Better, Not Bitter

If nothing else, Mountaineer wide receiver Tito Gonzales certainly has a good grasp on the way things work around the WVU football beat.

Gonzales entered the interview room at the Puskar Center on Monday night and saw roughly a dozen reporters walking towards him with cameras, notepads, and recording devices ready to be filled with quotes from West Virginia's starting 'Z' receiver.

"Let me guess: how does it feel to go home?" Gonzales asked, anticipating what surely would have been a question asked early and often during his interview session.

"It feels pretty good," he said with a smile. "Two years ago, I didn't go on the trip. I wasn't playing much then. It's going to be a really good feeling to go home and play against a lot of guys that I played against at high school."

It will, in fact, be the first opportunity for the junior playmaker to play in front of his hometown crowd since he came to Morgantown in the fall of 2004. Gonzales had made nary a dent in the depth chart during his redshirt freshman season in 2005 when the Mountaineers last visited Tampa. At the beginning of last season, Tito was lauded by head coach Rich Rodriguez as one of his team's most improved players. For the past year and change, Gonzales has continued to elevate his play, which has led to a full-time starting job at one of the two outside receiver positions in West Virginia's spread offense.

"It's just been hard work and determination," he said of his rise from the bottom of the depth chart to the top. "Sometimes in life, things don't work out how you want them to. At the end of the day, you can get bitter or you can get better. I just chose to get better. I'm fortunate."

This week is sure to be a hectic time for the well-spoken wideout. One could venture to guess that a main reason for South Florida's anticipated sellout on Friday night is due in large part to the abundance of ticket requests Gonzales has received over the past several days. Ironically, many of those inquiries have come from people who Gonzales barely knows, if he knows them at all.

"People out of the woodworks," he said with a sigh when asked to give a rough estimate of how many people had requested tickets from him. "I probably need about a hundred tickets, which isn't going to happen.

"I think it's a business trip," he continued. "That's why I'm looking forward to getting all of the tickets I can and taking care of that by Thursday night, so that Friday I can be clear of all that."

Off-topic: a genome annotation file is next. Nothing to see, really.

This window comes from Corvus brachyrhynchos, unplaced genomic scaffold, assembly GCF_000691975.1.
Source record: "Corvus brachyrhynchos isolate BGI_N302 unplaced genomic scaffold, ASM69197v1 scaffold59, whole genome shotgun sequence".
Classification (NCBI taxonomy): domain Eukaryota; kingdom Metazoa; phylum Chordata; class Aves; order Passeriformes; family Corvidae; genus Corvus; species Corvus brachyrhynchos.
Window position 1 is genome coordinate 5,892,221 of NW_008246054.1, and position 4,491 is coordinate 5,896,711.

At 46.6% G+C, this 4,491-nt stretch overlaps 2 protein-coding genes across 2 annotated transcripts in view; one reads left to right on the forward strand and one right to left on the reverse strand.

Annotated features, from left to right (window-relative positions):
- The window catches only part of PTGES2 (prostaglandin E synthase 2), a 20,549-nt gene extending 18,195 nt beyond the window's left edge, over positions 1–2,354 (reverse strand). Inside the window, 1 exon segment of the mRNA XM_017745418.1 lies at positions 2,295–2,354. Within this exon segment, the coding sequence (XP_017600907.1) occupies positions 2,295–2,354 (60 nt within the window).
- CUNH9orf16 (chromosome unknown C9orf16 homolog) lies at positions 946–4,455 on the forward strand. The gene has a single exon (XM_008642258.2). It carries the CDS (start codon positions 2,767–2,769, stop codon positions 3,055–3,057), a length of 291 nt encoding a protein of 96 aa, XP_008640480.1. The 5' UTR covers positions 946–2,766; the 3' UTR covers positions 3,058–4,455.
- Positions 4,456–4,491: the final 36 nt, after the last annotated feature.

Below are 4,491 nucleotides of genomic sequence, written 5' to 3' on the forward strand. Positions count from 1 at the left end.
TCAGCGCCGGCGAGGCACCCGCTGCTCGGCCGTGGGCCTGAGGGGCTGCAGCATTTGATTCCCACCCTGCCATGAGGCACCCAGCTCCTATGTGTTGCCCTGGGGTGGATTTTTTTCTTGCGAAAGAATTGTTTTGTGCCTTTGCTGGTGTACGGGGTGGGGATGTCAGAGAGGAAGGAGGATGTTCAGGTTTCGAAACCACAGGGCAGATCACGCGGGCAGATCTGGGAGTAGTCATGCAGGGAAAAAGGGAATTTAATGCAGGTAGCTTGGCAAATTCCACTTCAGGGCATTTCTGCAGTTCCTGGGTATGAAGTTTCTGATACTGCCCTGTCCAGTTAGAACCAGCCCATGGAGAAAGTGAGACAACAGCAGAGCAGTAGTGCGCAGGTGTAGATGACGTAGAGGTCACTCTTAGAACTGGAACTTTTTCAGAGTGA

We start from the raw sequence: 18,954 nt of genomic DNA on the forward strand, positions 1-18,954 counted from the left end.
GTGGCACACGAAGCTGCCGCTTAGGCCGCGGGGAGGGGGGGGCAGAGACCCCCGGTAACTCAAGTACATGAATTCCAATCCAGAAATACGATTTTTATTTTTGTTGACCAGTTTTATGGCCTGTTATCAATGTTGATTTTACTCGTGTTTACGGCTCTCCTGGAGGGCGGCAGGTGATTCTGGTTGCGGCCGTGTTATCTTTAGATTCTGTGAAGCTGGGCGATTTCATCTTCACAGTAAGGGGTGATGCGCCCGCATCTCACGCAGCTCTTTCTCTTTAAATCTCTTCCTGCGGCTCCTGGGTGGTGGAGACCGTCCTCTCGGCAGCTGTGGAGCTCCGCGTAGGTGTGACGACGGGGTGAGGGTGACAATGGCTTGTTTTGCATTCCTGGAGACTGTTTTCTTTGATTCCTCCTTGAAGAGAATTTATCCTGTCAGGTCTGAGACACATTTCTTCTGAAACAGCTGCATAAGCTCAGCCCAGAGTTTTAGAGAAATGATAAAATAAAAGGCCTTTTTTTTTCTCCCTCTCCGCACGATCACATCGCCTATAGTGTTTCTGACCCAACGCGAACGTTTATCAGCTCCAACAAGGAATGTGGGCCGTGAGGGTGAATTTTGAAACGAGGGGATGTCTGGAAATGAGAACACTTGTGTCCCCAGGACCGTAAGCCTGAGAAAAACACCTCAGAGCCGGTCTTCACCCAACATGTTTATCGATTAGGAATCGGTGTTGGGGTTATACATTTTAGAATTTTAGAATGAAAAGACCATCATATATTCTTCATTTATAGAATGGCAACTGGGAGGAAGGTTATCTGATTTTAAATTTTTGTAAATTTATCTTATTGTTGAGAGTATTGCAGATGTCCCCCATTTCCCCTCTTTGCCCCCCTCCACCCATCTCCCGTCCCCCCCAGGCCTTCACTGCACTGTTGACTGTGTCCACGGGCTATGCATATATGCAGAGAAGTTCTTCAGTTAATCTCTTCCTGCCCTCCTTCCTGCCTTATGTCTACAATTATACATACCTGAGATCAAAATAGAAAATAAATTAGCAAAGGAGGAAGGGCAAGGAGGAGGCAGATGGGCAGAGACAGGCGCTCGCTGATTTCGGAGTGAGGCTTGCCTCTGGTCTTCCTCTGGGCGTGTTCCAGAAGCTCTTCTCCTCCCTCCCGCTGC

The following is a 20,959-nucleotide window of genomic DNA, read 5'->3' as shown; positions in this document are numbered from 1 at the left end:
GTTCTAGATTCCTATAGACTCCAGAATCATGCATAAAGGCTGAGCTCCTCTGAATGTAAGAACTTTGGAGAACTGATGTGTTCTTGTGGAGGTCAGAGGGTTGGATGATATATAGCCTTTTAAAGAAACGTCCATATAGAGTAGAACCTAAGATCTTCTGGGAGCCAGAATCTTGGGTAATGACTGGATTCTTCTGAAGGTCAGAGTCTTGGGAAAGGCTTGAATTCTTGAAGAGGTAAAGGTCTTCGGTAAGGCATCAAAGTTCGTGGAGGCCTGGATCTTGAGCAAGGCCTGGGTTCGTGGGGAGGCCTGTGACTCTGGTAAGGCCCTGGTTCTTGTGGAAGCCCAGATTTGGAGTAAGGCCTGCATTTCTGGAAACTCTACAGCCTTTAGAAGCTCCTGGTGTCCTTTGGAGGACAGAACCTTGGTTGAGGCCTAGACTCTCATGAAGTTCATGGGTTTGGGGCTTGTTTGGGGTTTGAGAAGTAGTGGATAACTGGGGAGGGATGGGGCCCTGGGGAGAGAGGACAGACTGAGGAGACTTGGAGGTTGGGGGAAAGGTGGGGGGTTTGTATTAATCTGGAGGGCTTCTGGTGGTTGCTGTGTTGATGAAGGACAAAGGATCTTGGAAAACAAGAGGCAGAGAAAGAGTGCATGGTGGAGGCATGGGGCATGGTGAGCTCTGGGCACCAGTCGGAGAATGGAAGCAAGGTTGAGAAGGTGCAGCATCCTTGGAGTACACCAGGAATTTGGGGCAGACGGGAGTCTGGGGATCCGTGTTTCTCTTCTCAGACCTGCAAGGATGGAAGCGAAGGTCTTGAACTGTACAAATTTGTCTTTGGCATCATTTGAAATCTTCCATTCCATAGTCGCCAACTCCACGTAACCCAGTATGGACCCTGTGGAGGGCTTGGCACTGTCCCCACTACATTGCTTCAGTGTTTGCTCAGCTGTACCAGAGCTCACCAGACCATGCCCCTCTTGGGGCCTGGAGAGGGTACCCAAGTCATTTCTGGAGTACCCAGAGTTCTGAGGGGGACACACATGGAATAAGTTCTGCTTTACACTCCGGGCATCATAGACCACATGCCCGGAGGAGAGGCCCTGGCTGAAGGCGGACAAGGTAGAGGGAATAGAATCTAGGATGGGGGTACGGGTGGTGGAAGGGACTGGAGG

Having grown up in the Tampa area, Gonzales has seen first-hand the well-chronicled rise of the USF football program. For much of his childhood, there was no such thing as Bulls football. Over the past 11 years, though, Florida's most populated University has shot through the ranks of college football to its current status as a Top 20 Division I-A team.

"When they first started out, they were I-AA and then moved up as the years went on. College football isn't that big in Tampa. Tampa is more of an NFL type of city and professional sports," he said. "I'm pretty sure that most of the people down there are following their program now because of their success. They're getting a lot of attention."

As far as Gonzales can tell, the view of USF football has never been as intense as it will be this coming Friday night when he and his highly-ranked running mates come to town for the biggest game in Bulls history.

"I talked to a lot of people on the phone and stuff, and they're telling me that everyone in the city is anticipating this game," I guess it will be pretty exciting on Friday night when we step out on the field."

As for his homecoming, Gonzales is looking forward to seeing familiar faces, but with one ultimate goal in mind.

"There's a lot of motivation going home and knowing that there will be a lot of people in the stands rooting for me," he said.

"At the end of the day, it's all about winning. If we win, that's what it's all about."


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